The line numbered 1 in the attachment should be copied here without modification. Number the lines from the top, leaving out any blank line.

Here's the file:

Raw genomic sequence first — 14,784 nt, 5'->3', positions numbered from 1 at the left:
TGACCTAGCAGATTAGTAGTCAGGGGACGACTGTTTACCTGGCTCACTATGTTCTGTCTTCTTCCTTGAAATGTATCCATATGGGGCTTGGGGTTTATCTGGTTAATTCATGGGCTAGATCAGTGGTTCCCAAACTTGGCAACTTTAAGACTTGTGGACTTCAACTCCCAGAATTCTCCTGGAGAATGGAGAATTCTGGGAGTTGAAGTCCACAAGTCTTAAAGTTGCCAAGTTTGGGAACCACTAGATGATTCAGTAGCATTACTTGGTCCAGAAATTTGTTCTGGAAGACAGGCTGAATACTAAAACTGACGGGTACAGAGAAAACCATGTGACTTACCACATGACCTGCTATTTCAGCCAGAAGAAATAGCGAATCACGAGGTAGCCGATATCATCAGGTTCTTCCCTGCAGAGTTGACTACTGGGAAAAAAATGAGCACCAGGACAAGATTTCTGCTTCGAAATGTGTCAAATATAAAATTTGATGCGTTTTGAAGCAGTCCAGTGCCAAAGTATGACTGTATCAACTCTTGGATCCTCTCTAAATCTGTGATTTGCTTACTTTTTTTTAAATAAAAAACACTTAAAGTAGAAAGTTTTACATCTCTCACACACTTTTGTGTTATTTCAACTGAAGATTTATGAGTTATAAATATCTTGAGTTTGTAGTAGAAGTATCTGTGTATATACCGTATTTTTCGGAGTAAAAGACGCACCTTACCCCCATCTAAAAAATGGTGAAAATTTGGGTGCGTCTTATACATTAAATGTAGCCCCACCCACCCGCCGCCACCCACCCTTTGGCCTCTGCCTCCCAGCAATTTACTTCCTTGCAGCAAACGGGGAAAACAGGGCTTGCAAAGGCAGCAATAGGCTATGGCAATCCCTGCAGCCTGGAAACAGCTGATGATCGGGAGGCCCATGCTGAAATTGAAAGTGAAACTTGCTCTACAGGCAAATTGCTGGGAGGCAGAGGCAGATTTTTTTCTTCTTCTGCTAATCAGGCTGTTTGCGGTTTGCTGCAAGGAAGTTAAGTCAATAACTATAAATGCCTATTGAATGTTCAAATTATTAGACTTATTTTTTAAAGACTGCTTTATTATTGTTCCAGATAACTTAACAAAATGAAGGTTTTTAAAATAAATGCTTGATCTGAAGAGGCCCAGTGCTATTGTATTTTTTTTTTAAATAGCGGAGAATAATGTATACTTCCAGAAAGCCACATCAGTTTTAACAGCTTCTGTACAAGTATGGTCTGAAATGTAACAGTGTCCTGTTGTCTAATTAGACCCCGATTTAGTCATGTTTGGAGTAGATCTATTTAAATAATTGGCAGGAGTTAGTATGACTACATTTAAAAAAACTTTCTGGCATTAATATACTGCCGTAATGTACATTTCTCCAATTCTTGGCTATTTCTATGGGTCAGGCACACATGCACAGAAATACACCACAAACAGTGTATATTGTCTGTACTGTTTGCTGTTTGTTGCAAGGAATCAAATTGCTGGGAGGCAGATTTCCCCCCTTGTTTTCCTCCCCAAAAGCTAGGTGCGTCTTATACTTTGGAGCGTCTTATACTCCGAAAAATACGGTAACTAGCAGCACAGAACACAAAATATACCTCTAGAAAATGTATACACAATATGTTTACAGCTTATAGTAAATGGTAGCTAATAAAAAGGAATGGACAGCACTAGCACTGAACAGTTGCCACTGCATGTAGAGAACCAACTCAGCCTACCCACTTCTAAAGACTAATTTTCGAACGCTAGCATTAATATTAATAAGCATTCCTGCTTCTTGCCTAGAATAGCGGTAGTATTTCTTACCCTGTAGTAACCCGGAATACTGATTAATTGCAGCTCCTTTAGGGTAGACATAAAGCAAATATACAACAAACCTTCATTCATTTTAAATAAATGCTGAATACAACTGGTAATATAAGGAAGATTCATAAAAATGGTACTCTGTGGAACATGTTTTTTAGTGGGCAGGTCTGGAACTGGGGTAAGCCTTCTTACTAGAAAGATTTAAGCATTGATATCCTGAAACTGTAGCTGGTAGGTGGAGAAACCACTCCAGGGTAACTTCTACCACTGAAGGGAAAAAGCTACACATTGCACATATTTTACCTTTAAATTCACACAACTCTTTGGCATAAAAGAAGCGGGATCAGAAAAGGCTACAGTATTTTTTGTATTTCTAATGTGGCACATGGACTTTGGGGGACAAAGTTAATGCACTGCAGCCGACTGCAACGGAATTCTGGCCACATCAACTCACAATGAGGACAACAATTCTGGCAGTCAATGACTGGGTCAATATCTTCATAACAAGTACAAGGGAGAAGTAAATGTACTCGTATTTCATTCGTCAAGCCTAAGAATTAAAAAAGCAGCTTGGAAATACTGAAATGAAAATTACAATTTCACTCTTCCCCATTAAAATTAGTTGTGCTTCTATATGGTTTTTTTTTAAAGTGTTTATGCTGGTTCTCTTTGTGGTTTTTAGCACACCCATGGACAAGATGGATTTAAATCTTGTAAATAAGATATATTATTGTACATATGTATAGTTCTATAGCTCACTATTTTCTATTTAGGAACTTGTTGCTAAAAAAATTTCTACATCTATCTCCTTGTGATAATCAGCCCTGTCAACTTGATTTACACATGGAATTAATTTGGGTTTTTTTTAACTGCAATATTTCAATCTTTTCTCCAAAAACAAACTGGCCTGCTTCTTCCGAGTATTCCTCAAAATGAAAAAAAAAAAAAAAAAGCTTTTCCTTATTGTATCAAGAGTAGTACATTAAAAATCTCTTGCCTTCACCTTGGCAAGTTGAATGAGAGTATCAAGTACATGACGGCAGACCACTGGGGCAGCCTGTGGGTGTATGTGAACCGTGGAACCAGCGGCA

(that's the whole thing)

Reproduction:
Raw genomic sequence first — 14,784 nt, 5'->3', positions numbered from 1 at the left: